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This eBook from the Gutenberg Project consists of approximately 283 pages of information about Babylonian and Assyrian Literature.

    Oh, weep! oh, weep! ye spirits of the air,
      Oh, weep! oh, weep!  An-un-na-ci! 
    Our own dear queen is filled with dread despair. 
      Oh, pour your tears, dear earth and sky,
    Oh, weep with bitter tears, O dear Sedu,
    O’er fearful deeds of Nin-azu;
        Ah, me, my brother!

    Let joy be stilled! and every hope be dead! 
      And tears alone our hearts distil. 
    My love has gone!—­to darkness he has fled;
      Dread sorrow’s cup for us, oh, fill! 
    And weep for Tammuz we have held so dear,
    Sweet sisters of the earth and air;
        Ah, me, my sister!

    Oh, come ye, dearest, dearest Zi-re-nu,
      With grace and mercy help us bear
    Our loss and hers; our weeping queen, oh, see! 
      And drop with us a sister’s tear. 
    Before your eyes our brother slain! oh, view;
    Oh, weep with us o’er him so true;
        Ah, me, his sister!

    The sky is dead; its beauty all is gone,
      Oh, weep, ye clouds, for my dead love! 
    Your queen in her dread sorrow now is prone. 
      O rocks and hills in tears, oh, move!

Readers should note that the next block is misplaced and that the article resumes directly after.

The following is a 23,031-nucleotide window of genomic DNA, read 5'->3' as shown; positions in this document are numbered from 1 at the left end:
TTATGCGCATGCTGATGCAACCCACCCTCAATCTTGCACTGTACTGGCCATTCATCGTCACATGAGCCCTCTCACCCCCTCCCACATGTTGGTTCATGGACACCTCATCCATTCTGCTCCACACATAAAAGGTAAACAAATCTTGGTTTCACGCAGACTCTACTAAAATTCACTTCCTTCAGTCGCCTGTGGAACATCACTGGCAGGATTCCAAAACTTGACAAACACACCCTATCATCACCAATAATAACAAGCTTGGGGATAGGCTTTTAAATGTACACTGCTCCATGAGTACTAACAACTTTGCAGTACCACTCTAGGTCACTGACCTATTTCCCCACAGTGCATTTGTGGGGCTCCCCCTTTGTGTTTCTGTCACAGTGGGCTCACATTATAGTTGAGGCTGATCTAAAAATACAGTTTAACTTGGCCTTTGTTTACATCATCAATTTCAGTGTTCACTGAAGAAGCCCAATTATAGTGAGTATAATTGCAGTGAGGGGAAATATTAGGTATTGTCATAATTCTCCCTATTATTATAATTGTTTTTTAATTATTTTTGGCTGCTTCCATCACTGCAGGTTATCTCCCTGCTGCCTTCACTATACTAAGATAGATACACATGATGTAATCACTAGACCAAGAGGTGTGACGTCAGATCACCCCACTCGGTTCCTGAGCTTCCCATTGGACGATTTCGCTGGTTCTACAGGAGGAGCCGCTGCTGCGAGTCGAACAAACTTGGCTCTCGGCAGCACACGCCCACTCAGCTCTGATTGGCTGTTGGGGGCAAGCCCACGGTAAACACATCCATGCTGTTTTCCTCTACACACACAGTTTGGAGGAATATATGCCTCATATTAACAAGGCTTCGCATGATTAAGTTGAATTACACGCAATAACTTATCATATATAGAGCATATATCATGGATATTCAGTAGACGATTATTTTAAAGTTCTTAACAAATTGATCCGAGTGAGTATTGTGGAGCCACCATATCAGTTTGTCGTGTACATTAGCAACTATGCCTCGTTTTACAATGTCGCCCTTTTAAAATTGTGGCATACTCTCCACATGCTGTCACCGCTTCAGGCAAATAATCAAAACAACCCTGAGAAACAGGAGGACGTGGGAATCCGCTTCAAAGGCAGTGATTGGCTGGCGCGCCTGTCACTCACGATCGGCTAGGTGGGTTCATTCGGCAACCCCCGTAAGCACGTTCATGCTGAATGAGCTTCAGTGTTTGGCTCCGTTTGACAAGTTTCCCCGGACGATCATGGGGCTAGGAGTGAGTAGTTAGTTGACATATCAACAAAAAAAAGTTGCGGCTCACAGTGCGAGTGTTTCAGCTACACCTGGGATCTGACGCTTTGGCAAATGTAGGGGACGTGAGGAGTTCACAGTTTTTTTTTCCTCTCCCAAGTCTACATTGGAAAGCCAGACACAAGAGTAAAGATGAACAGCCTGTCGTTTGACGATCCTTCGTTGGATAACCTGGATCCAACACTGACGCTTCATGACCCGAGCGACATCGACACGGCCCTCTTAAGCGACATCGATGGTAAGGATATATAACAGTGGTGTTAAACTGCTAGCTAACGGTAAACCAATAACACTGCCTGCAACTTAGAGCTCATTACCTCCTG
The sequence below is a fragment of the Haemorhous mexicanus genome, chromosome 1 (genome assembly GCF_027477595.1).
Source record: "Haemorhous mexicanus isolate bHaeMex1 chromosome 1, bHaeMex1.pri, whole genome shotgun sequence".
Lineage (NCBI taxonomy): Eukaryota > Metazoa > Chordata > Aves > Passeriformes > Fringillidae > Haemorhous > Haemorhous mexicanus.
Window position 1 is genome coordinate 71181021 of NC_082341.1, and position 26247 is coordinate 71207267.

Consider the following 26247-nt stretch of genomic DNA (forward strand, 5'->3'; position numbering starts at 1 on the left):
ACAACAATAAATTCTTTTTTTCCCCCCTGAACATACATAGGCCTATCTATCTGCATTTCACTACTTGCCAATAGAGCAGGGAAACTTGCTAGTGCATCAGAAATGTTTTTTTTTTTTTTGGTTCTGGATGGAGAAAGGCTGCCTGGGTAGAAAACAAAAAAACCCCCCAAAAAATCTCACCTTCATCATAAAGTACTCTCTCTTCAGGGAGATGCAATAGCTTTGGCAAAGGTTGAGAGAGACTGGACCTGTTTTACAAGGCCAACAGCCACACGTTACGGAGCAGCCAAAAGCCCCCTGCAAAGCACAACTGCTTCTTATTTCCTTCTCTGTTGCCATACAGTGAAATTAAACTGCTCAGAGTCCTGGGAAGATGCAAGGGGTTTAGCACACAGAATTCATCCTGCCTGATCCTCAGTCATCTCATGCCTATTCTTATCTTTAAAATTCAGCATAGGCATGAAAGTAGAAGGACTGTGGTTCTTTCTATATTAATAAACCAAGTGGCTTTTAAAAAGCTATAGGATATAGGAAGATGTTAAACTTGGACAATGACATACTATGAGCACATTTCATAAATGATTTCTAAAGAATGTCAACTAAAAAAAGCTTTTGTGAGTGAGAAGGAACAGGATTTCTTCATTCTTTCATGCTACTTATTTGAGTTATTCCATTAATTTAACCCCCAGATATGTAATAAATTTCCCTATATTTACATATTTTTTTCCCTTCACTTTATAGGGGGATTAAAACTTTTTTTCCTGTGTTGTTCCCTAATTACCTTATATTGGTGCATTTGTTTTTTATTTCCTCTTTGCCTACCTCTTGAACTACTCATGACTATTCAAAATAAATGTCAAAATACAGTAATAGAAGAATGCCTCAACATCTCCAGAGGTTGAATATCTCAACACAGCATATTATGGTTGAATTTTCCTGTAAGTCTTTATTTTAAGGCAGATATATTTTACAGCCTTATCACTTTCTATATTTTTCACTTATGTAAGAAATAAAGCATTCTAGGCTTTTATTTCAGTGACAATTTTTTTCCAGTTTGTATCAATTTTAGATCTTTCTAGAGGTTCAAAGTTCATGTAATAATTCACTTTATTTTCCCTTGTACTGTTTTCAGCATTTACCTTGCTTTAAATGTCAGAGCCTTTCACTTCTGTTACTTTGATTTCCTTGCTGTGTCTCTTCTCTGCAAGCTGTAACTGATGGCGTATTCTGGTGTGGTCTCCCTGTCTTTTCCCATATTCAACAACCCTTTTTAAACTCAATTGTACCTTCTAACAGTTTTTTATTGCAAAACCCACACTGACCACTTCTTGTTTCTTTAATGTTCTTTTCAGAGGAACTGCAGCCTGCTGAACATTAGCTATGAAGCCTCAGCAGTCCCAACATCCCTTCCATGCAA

And all my heavenly flowerets for me weep,
    O’er him who now in death doth sleep;
        Ah, me, my Tammuz!

    Oh, drop o’er him your fragrant dewy tears,
      For your own queen who brings you joy,
    For Love, the Queen of Love, no longer cheers,
      Upon my heart it all doth cloy. 
    Alas!  I give you love, nor can receive,
    O all my children for me grieve;
        Ah, me, my Tammuz!

    Alas! alas! my heart is dying—­dead! 
      With all these bitter pangs of grief
    Despair hath fallen on my queenly head,
      Oh, is there, sisters, no relief? 
    Hath Tammuz from me ever, ever, gone? 
    My heart is dead, and turned to stone;
        Ah, me, his queen!

    My sister spirits, O my brothers dear,
      My sorrow strikes me to the earth;
    Oh, let me die!  I now no fate can fear,
      My heart is left a fearful dearth. 
    Alas, from me all joy! all joy! hath gone;
    Oh, Ninazu, what hast thou done? 
        Ah, me, his queen!”

To Hades’ world beyond our sight they go,
And leave upon the skies Mar-gid-da’s[3] glow,
That shines eternally along the sky,
The road where souls redeemed shall ever fly. 
Prince Tammuz now again to life restored,
Is crowned in Hades as its King and Lord,[4]
And Ishtar’s sorrow thus appeased, she flies
To earth, and fills with light and love the skies.

[Footnote 1:  “Zi-ni,” pronounced “Zee-nee,” spirits of the wind.]

[Footnote 2:  “Ah, me, my brother, and, ah, me, my sister!  Ah, me, Adonis (or Tammuz), and ah, me, his lady (or queen)!” is the wailing cry uttered by the worshippers of Tammuz or Adonis when celebrating his untimely death.  It is referred to in Jer. xxii. 18, and in Ezek. viii. 14, and Amos viii. 10, and Zech. xii. 10, 11.  See Smith’s revised edition of “Chal.  Acc. of Genesis,” by Sayce, pp. 247, 248.]

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